1. re: Parigi

                        A gourmet kitchen to me means a full size stove, good refrigerator, space to work and adequate cooking equipment. Some of the apartments we looked at were a hot plate and a microwave.

                        I do care about food quality and preparation but not everyone I am traveling with feels the same.

                        Averagely priced bistro recommendations are also appreciated.

                        1. re: caviargal

                          As such, you have good options. Why get steak and chicken at restaurants when you can cook it yourself at home, and buy premium meats from butchers for less than the cost of mediocre meats at a restaurant?

                          You can definitely splurge on lunches and save on dinners by cooking good quality products at home. If you're tempted to have an expensive roasted chicken, buy an expensive chicken and roast it yourself. Steak? Do it at home. If you swap the lunch prices for dinners, you could probably eat well eating lunch out and eating dinner at home.

                          1. re: yakionigiri

                            Its good advice - but unless I am in town for a long time I enjoy the nightlife and having someone else do the cooking and washing up - so I can see why people want to get out.

                            But, if that is what people want to do its wise to give accurate advice and its simple.

                            At €10 to 16 for lunch and €25 to 30 for dinner you will struggle. Given the cost of the trip is an extra €150 for meals (lunch to €30 and dinner to €50) over 4 days not a sensible investment...? When you look back on it it will be quickly forgotten.

                            1. re: PhilD

                              Or to paraphrase Phil's last sentence, will you remember what you spent your savings on?

                              I have to think that food is a rather important part of your trip experience or else you wouldn't have bothered to inquire on Chowhound.

                              Is it that some of your group are more hidebound than others? I remember traveling with a friend who refused to buy a few grams of ham at Bellota because it was "too expensive". We still "joke" about his refusal and my walking out of the shop on him, reminding him that a shroud has no pockets.

                              If so, lean on them!

                              1. re: mangeur

                                30€ at lunch, then transferring the lunch budget to dinner (cooked at home) seems the most reasonable way to get good food at this budget. If you're considering set menus, and not just à la carte, this makes the most sense to me...

                                Plus, "within 30 mins walk." For whom? The area isn't exactly reasonable for 10-15€...

                                1. re: yakionigiri

                                  I stated 30 minutes walk as that is a distance that my mother, who we are taking with us, can comfortably walk. The metro would be difficult for her to navigate due to steps.

                                  She is not a foodie and will be happy with a light meal nearby or something she can enjoy while sitting in the garden reading a book at the end of a day.

                                  We can easily navigate to other areas using the metro, and have on past visits, to seek out interesting dining experiences.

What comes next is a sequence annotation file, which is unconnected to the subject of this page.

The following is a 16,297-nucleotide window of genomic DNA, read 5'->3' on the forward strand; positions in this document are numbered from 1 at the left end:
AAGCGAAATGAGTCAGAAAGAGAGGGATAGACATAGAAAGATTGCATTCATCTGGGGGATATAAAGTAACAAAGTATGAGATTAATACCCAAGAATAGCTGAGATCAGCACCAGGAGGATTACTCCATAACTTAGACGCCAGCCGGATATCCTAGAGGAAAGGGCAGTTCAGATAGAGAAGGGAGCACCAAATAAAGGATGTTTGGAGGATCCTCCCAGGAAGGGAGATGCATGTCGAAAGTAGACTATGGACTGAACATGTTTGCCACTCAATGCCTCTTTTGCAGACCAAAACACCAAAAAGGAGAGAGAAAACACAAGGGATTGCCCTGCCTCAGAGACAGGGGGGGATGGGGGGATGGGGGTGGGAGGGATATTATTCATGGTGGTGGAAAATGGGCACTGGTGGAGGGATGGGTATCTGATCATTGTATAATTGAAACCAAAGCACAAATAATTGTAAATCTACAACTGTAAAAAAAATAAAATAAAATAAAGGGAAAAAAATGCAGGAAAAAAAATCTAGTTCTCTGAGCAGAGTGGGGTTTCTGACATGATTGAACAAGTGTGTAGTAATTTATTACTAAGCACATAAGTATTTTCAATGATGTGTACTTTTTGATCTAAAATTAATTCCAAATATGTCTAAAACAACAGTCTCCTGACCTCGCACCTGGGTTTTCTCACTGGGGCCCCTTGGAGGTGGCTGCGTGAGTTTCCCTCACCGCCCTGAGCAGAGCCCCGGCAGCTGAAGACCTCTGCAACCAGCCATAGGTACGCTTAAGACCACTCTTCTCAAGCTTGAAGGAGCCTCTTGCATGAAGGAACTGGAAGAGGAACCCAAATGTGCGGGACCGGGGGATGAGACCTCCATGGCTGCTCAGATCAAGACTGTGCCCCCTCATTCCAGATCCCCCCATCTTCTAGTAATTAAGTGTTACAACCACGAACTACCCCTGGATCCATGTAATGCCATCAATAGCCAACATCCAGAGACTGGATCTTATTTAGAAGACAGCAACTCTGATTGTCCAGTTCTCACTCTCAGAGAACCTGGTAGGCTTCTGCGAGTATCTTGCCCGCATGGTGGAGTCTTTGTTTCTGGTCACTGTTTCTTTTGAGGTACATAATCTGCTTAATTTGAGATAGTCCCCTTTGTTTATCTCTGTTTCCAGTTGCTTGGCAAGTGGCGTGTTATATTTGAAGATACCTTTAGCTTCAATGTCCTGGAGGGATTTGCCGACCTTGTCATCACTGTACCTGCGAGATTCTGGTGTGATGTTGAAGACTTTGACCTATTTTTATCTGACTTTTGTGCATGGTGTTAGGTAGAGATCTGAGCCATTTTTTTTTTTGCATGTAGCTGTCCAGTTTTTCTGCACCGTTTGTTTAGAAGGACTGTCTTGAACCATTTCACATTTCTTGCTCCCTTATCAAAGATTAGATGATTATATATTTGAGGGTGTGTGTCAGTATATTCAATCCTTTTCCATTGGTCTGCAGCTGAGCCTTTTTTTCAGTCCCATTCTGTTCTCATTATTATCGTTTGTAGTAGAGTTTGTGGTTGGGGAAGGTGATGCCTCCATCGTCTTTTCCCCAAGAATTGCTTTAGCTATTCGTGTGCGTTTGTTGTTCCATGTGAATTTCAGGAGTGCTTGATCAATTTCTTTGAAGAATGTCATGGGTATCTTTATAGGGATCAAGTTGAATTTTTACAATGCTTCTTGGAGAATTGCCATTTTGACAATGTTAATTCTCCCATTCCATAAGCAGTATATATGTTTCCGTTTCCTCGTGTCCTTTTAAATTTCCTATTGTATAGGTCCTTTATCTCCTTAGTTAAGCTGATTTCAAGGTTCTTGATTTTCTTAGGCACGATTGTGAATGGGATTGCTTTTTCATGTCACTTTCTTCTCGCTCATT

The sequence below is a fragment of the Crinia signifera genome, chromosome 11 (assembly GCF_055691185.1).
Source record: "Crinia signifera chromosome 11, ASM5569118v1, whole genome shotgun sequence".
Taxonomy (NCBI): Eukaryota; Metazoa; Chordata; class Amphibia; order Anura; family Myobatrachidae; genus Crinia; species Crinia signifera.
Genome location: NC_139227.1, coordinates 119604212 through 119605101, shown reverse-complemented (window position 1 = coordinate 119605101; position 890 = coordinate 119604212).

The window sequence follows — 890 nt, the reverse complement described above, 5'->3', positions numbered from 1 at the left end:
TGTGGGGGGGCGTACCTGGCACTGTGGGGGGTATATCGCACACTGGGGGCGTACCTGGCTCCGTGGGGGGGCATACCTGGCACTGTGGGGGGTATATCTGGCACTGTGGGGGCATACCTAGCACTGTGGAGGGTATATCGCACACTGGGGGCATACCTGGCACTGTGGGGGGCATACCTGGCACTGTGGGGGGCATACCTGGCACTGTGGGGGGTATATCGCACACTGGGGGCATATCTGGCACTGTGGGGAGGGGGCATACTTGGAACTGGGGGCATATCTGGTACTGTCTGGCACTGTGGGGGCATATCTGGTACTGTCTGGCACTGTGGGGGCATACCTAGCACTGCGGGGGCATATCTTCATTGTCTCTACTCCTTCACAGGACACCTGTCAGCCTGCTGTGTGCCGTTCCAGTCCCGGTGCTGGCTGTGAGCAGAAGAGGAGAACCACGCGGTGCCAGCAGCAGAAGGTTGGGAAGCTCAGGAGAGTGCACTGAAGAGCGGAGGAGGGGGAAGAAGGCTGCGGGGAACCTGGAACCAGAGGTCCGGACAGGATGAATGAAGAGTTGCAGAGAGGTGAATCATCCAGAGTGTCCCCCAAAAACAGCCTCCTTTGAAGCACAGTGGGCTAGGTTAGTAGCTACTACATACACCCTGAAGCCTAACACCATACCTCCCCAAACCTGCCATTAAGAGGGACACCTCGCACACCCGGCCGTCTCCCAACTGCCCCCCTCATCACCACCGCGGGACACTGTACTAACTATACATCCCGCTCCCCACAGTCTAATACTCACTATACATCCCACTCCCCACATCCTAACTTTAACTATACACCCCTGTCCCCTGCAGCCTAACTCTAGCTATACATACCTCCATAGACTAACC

1. re: caviargal

                                    For your mother's sake, get acquainted with the bus system... it's a godsend. And you will be much better situated for buses than for the métro... major bus routes on the quai d'Orsay, avenue Bosquet, rue Saint-Dominique, and boulevard de La Tour-Maubourg.

                                    More thoughts on dining in the 7th: if you can raise your budget just a bit, Philippe Excoffier on the rue de l'Exposition, FL Restaurant on the rue Augereau, and Afaria on the rue Malar, and Le Café de Mars on the rue Augereau are all great-value places... with careful choosing and maybe shared desserts, maybe 35 to 40 € for dinner and half that for a lunch "formule".

                                    1. re: Parnassien

                                      Thank you for that recommendation and I will research bus routes. The last time I took my mother to Paris was 9 years ago and I do not recall taking the bus other than the HOHO.

                                2. re: mangeur

                                  Yes, that is the situation. I want to have a list of options/suggestions to hand to everyone and then they can decide.

                                  Some in the group have no budget concerns whatsoever, and others will be using the kitchen to prepare most of their meals.

                                  There are a half dozen foodies among us who are looking forward to some special dining experiences. We go to Europe primarily for food, wine and the day and day pleasures, rather that sightseeing and the typical tourist attractions.

                                  For us, we will spend lots of time in the public markets and small specialty stores and pop into to enjoy a glass of wine and local specialties along the way.

                        2. The "Best Buy" in that part of the 7th is probably Le Bistrot du 7eme, with a 16E prix-fixe at lunch. Good selection and speedy service. Always full, so reserve.

                          1. Since one usually writes a price range starting with the lower number am I right to assume "16-10E" is a typo, and the OP (who's alias is caviargal... just sayin' ;) ) really meant 16-20E ?

                            If I'm right, then there are a few more options... especially if you can stretch it to 25E (for instance the prix fixe lunch at Semilla today was 23E - which according to Google Maps is 32minutes walk from your apartment).